To complement our longstanding work that’s more focused on commodities, we’ve started leveraging this specific technical approach around evidence generation — to answer questions like, “Are the right patients or consumers actually receiving the right treatments at the right time?”

For example, with diseases like malaria or HIV/AIDS, there is a specific diagnostic test that can be administered to identify whether you  have the disease or not. But there are a lot of other disease areas that are more complex and diagnosis can be much more challenging.

With childhood pneumonia, for instance, diagnosis is a particular challenge because it has no biomarker. It’s a respiratory condition that has to be identified based on clinical symptoms in settings where chest x-rays are inaccessible. To that end, the World Health Organization (WHO) codified a clinical algorithm that health care providers are supposed to walk through to diagnose pneumonia, for instance, count breaths to check for fast-breathing. But the reality is that many providers aren’t trained in WHO algorithms such as Integrated Management for Childhood Illness (IMCI) or Integrated Community Case Management (ICCM,) or trainings can have mixed results.

Therefore, diagnosing pneumonia accurately is a big challenge in many low-resource settings and something that the global health community is also currently grappling with. Moreover, it’s not just about correctly diagnosing and providing appropriate treatment to reduce pneumonia-related deaths, but also about ensuring a more rational use of antibiotics over the long term so that resistance doesn’t develop in children and have knock-on effects as they grow up and encounter other diseases where antibiotics are also critical.

As part of this work on evidence generation, we worked with our government partners in Tanzania to conduct a clinical diagnosis study. In particular, we measured the rate of correct and missed diagnoses of pneumonia. And, through iterative testing, identified and piloted interventions, such as mentoring, the use of visual aids and mobile messaging, toward improving health provider knowledge and behavior and ultimately drive increased appropriate diagnosis of childhood pneumonia.

You’ve provided some good examples on the pneumonia work. Is market shaping specific to health-related commodities? If not, can you provide an example or two of how you and your team have used this approach in other practice areas, such as education and nutrition?

Market shaping is not specific to health. We’ve done a lot of work in education and nutrition and believe that these market-based approaches to increasing access to commodities can be used in any setting. The approach is somewhat sector agnostic.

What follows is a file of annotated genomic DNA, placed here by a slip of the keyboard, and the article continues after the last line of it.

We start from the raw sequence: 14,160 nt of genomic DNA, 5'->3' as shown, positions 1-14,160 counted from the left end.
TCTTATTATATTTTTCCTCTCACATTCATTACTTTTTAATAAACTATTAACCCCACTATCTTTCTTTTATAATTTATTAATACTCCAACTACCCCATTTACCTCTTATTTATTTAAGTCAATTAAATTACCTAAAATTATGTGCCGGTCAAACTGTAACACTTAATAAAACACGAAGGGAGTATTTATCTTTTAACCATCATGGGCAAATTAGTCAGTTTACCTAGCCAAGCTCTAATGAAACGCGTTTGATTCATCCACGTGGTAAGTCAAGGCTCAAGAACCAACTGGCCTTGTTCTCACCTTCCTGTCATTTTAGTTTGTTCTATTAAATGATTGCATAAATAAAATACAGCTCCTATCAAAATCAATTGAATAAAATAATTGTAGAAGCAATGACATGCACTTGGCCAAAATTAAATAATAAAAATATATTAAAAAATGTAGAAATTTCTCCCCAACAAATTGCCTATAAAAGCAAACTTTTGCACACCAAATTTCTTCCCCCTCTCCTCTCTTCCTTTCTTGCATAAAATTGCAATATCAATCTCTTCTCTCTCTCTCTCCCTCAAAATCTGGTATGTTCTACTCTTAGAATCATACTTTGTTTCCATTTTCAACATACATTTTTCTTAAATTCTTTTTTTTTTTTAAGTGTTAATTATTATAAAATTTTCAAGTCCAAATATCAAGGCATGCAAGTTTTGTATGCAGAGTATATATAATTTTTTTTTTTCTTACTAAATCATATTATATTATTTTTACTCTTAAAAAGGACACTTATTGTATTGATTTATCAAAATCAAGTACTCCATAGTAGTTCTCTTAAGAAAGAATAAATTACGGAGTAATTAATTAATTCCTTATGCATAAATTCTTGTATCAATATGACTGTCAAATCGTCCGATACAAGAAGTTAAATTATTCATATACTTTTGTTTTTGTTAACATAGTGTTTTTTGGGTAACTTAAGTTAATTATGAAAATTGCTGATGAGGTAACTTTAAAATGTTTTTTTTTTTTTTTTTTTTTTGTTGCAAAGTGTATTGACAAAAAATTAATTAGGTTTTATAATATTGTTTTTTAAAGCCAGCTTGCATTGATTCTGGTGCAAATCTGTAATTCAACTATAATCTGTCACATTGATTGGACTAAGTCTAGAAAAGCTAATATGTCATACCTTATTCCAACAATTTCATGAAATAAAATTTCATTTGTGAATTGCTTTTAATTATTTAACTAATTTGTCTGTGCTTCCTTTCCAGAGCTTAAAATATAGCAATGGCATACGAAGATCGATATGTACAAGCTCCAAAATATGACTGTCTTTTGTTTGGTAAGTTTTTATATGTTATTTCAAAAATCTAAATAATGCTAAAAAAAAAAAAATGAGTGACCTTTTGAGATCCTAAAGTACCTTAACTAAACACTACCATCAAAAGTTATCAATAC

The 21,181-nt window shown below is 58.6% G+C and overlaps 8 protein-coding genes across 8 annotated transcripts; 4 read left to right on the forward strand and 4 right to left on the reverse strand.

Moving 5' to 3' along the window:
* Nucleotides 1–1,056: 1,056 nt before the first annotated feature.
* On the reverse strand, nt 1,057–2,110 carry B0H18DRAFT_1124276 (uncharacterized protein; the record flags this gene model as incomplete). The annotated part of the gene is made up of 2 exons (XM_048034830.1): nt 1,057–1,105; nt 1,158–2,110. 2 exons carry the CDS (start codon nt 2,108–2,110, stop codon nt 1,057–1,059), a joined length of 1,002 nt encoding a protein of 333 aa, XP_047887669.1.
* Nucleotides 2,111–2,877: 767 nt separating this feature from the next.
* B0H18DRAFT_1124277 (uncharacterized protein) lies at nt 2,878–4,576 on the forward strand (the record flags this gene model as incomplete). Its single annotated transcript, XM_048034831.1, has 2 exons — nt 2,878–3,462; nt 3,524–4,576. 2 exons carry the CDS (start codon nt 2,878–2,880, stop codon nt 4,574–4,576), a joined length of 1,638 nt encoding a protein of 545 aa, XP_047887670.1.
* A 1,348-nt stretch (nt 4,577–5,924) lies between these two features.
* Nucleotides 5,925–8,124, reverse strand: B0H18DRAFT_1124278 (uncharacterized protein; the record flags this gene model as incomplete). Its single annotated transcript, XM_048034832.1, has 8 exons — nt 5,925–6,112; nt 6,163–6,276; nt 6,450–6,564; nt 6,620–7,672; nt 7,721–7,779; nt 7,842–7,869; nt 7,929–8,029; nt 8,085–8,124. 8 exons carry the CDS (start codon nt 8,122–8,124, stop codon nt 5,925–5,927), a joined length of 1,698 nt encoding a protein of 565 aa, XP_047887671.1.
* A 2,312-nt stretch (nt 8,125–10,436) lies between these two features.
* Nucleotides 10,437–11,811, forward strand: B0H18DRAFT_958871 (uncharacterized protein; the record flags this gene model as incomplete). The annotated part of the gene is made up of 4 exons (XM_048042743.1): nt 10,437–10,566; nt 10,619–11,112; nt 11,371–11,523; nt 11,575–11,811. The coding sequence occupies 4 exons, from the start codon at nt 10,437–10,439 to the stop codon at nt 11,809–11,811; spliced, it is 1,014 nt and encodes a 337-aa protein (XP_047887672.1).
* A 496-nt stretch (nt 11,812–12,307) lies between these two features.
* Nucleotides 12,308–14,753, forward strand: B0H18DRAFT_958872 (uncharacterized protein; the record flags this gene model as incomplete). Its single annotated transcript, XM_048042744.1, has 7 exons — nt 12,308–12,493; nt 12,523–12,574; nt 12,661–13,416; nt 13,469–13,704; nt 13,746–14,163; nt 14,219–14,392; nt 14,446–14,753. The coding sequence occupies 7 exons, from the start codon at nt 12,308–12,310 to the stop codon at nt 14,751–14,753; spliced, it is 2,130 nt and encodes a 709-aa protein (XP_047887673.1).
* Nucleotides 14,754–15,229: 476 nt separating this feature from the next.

In education, for example, we worked to explore some of the underlying challenges of getting supplemental reading materials, like story books (as opposed to textbooks) to children in local languages. This work was part of a larger feasibility study we worked on with R4D’s education team to see if a new global mechanism was needed to address this issue in low- and middle-income countries. And it informed the launch of the Global Book Alliance, which works to build sustainable markets for the provision of reading materials produced in languages children speak and understand.

In nutrition, we’ve done a lot of work in analyzing market barriers and developing solutions to increase access to commodities, such as micronutrient powders and iron and folic acid supplementation. At the end of the day, when we’re talking about decreasing child mortality, almost half of these deaths occur in children who are also under-nourished.  So, talking about health and nutrition as separate sectors is a bit of a false dichotomy, because they’re extremely interrelated.

Increasing access to commodities that will help treat malnourished populations is as important as increasing access to medicines to treat a specific disease area. And if you can actually, really treat issues around malnourishment, you can — in terms of value for money — save the health system a ton of resources at the end of the day, because people won’t have to seek care for the knock-on disease areas that they’re more susceptible to because they’re malnourished.

That makes a lot of sense, and it’s interesting to hear about the cross-cutting nature of this market shaping work. Are there any other areas the market shaping team is excited to tackle in the coming years?

I think we’ve been able to really codify these two additional technical approaches around catalytic implementation and evidence generation, which complements the bread and butter of market analysis and strategy development that the practice area was initially founded upon. So, we’re excited about continuing to refine and improve on this work with our partners to find different ways that we can support global actors and country governments to think about market shaping and ensure those solutions are integrated into a broader health or education system.

Ultimately, we would love to work with governments to support them in proactively shaping markets for lifesaving products in a cross-cutting and integrated systems manner, so that they’re better able to do this work themselves moving forward.

Thank you, Cammie, for taking the time to share more about the market shaping practice! We’ll stay tuned for upcoming blogs on how your team is working with local change agents in in Ethiopia and Tanzania to increase access to childhood pneumonia treatment.

Photo © Sala Lewis/Results for Development

Comments 2 Responses

  1. Suellen Miller February 25, 2023 @ 4:04 pm

    Reading this interview with Cammie was like a short course in market shaping. I am very impressed with this method/practice and hope to be able to apply some of the principles, maybe by working with R4D.

  2. Haileyesus Wossen January 12, 2021 @ 1:46 am

    I’m from Ethiopia and we have recently worked with R4D on market shaping activities. This interview with Cammie is a very insightful one.
    I appreciate the discussion and I hope for its continuity.